Today on the Dish, Andrew recalled the emotional influence of 9/11 in the lead up to the Iraq War, watched Rumsfeld’s war crimes pile up, and insisted that the government to release the Torture Memos to bring evidence to the debate surrounding torture. He lauded Israel’s airing of debate, hit Republicans for their hypocrisy on weapons expenditures and their suicidal spite on the sequester while agreeing with PM Carpenter on the shifting GOP, and declared the empirical and civil debates over marriage equality dead. In media coverage, Andrew waved as the Daily Caller left reality behind, walked us through the reasoning behind The Dish’s use of Amazon’s Affiliate program, and a reader took NBC to task for its “sponsored content”.
In politics, we gathered reactions to Chavez’s death, including some of Hitch’s words from beyond the grave, Latin America countries diverged in their agreement with the US, and Jeb Bush erred on Evangelical Latinos. Noah Millman joined the discussion on the Iraq war and Congress started to come around on DOMA. Meanwhile, Charles Hurt’s voodoo rant garnered him a Hewitt nomination, we wrestled with visualizing inequality, and Obama’s Energy nominee walked the tightrope on fracking.
In assorted coverage, Till Roenneberg pushed for high schoolers to be able to sleep in, ADHD sufferers paid a price later in life, and Sheryl Sandberg’s views on women in the workplace stoked controversy among feminists. We rummaged through reader responses on recycling, Roger Goodell presaged an on-field death for the NFL, Kevin Ashton followed Coke across borders, and Rob Horning climbed a mountain of paperwork in pursuit of fairness.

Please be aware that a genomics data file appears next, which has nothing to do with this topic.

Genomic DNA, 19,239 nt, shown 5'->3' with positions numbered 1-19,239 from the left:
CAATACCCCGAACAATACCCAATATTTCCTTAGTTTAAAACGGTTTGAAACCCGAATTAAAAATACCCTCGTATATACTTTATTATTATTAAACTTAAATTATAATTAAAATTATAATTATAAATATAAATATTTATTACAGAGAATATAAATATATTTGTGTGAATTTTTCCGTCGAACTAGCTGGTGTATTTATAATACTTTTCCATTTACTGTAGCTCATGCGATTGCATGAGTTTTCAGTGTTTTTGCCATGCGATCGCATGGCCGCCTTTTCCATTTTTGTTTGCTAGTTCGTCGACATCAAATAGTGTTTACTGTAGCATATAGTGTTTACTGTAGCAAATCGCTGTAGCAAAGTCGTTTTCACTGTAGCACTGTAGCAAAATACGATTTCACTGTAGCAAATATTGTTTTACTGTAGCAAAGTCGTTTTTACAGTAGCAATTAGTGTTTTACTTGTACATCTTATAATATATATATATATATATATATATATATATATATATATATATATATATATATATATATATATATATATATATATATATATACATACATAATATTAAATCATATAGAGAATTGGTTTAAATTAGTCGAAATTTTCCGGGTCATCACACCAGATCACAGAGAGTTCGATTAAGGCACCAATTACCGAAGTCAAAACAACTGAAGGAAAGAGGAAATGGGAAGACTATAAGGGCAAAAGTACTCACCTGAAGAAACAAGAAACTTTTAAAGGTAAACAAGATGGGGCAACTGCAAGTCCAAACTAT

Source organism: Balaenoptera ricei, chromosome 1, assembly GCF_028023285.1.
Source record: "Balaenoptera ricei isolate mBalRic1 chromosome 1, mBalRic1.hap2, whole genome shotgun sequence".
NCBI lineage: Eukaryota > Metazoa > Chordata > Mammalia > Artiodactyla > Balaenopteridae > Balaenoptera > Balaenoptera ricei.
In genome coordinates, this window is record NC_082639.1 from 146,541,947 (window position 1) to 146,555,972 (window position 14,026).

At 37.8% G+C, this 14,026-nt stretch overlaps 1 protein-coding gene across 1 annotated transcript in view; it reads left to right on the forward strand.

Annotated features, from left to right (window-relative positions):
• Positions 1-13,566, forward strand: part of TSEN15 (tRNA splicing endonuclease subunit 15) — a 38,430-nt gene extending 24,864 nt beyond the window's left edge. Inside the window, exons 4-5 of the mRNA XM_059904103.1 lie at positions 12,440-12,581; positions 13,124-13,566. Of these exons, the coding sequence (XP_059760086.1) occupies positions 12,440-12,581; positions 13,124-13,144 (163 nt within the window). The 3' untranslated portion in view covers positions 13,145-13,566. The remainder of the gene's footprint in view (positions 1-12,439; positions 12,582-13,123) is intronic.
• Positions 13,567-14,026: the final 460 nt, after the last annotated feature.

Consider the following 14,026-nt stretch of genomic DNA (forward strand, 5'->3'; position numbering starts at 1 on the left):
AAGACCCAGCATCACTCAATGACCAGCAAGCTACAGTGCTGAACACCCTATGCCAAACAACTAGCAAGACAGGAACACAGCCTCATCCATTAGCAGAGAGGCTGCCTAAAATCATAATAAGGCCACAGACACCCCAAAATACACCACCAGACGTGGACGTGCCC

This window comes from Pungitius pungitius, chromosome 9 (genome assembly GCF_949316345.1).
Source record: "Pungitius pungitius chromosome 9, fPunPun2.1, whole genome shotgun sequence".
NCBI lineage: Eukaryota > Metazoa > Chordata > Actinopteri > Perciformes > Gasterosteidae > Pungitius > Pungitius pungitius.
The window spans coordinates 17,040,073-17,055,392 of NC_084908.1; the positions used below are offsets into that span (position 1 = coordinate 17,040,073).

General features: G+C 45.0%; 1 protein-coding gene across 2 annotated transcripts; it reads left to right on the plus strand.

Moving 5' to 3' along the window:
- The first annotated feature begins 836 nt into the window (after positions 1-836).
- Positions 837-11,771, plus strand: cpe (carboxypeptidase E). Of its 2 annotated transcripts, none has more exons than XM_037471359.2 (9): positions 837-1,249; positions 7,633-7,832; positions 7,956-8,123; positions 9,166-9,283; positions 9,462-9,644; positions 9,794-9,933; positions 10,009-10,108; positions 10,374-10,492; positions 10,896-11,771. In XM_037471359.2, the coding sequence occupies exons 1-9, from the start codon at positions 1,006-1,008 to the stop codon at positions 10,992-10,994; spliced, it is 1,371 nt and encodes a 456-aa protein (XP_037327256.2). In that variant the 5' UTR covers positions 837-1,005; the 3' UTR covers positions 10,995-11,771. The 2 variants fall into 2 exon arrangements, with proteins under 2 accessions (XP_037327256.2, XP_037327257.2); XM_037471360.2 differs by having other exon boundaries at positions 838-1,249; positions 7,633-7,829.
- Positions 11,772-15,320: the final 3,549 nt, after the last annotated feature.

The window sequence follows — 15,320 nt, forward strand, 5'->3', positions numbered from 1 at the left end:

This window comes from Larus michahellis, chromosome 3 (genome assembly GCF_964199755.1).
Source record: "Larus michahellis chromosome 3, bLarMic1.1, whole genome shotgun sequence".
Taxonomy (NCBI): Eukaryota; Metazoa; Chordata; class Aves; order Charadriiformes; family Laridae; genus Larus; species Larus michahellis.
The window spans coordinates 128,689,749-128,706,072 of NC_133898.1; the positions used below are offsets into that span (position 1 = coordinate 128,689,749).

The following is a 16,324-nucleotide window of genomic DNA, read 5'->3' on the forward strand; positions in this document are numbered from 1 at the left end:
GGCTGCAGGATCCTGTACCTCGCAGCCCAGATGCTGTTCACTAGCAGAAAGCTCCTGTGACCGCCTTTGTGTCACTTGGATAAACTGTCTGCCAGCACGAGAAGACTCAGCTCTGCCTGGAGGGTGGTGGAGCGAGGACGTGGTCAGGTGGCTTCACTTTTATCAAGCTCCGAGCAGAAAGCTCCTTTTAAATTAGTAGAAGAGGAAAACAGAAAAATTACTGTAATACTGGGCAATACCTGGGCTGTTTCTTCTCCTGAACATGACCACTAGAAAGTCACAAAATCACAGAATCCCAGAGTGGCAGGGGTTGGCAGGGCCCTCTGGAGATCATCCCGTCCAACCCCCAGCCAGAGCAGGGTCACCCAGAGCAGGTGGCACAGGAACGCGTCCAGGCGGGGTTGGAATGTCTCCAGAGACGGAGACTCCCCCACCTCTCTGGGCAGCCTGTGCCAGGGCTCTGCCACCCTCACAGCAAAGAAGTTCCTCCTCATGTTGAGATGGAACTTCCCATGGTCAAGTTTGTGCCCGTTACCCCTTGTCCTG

Russell Brand gave up drugs in favor of reality, Mark Oppenheimer turned the blame on TV watchers and a reader encouraged us to suspend our disbelief when reading the gospels. Bill Gates brutalized the book Why Nations Fail, the NYT shuttered its Green blog, and negativity dominated Twitter. Frank Underwood invaded the Conclave in the MHB, NYC showed us a dreary, drizzly day in the VFYW, and we turned our gaze on police violence in India in the FOTD.